Iraq's oil minister said on Friday he expected his country's output to rise by as much as 400,000 barrels per day in 2008, reflecting improved security in the oil sector.
Hussain al-Shahristani also said Baghdad expected to sign contracts with oil firms to help develop its super giant oilfields that are already producing -- an opening long awaited by the industry -- by the end of the year.
Baghdad is currently pumping 2.3 million bpd of oil and expects to boost supply to between 2.6 million and 2.7 million bpd during 2008, Shahristani told Reuters at the World Economic Forum in Davos.
"We are increasing our production and all the increase will go to exports," he said.
"We expect the price to remain at the current level, perhaps slightly lower, during 2008. Perhaps between $70 and $80 (a barrel)."
Iraq's exports have risen largely because of more reliable flows through its pipeline to Turkey, which has been hit by sabotage and technical problems for much of the time since the U.S.-led invasion in 2003.
Baghdad is pumping Kirkuk crude from its northern fields to Turkey at a rate of around 480,000 bpd, a shipping source said on Thursday. Pumping had stopped last week due to a power cut.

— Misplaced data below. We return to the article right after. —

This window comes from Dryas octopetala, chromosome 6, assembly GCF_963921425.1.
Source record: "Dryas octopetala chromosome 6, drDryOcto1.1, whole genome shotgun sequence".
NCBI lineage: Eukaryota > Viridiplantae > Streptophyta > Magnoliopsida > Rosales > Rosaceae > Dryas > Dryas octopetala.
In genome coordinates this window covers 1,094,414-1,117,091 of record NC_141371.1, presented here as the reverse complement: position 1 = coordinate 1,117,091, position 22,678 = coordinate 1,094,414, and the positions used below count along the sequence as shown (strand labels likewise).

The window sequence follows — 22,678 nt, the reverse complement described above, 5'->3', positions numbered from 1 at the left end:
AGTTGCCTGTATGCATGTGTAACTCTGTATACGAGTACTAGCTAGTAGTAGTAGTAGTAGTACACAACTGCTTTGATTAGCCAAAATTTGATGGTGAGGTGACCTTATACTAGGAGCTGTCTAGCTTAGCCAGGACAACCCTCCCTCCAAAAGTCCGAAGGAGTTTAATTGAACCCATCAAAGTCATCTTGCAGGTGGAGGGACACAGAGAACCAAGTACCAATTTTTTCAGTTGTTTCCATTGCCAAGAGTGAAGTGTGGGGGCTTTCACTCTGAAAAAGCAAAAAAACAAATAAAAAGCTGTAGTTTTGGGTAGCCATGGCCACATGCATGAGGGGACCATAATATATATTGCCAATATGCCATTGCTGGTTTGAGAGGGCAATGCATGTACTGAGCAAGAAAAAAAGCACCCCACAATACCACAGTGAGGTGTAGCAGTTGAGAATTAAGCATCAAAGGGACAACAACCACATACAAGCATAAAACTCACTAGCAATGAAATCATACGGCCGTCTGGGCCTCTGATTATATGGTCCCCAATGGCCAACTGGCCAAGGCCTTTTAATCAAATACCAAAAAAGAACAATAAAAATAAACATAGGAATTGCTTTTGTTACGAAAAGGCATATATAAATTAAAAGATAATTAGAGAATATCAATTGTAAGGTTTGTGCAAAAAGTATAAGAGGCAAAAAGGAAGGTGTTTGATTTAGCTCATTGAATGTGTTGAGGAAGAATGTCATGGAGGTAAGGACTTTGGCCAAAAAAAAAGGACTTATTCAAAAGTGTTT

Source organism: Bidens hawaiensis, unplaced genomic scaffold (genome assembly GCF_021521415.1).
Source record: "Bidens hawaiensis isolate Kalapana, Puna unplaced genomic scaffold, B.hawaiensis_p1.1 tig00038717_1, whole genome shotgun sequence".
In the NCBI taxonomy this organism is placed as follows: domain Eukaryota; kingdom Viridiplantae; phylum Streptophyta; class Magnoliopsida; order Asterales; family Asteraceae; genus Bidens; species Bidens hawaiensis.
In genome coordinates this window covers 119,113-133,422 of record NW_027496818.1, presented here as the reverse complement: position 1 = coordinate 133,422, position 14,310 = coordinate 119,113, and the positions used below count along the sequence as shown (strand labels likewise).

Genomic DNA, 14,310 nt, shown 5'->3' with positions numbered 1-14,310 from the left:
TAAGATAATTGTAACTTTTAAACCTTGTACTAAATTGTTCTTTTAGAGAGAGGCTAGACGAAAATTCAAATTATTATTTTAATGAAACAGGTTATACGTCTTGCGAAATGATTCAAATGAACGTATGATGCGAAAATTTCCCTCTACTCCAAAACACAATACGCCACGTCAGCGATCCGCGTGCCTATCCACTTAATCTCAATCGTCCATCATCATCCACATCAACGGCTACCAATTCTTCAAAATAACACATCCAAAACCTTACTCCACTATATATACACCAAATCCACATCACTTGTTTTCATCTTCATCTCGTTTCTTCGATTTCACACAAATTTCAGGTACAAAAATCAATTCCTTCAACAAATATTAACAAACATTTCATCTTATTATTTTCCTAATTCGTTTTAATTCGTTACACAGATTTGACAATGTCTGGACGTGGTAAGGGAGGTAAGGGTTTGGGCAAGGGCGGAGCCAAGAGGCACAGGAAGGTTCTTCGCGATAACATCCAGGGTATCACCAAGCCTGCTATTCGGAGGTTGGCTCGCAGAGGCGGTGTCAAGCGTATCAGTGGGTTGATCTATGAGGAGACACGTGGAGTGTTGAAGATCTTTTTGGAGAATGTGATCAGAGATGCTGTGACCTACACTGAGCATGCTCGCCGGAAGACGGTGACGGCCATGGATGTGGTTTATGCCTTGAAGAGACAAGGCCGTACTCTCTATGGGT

While some in the industry are skeptical Iraq can sustain a regular flow of oil exports from the north, the Iraqi minister expected improved security to allow higher supplies.
"Although the infrastructure has been neglected for decades...in the oil industry we have managed to protect our pipelines. It's the electricity grid that keeps on being attacked by the insurgents," he said.
"There is a much improved environment for the security. We expect this to improve and allow us to increase our production and exports."
The minister said many oil companies had registered to be qualified to bid to help develop Iraq's oil industry.
"We are going to sign in the first quarter of 2008 technical support contracts -- bridging contracts for a year or two," he said.
"And we are going to go through the first bid round for the field developments -- these are the super-giant Iraqi fields, the brown fields -- we're going to sign contracts for the development of those fields by the end of 2008."
"We'll go through a second round of bids in 2009."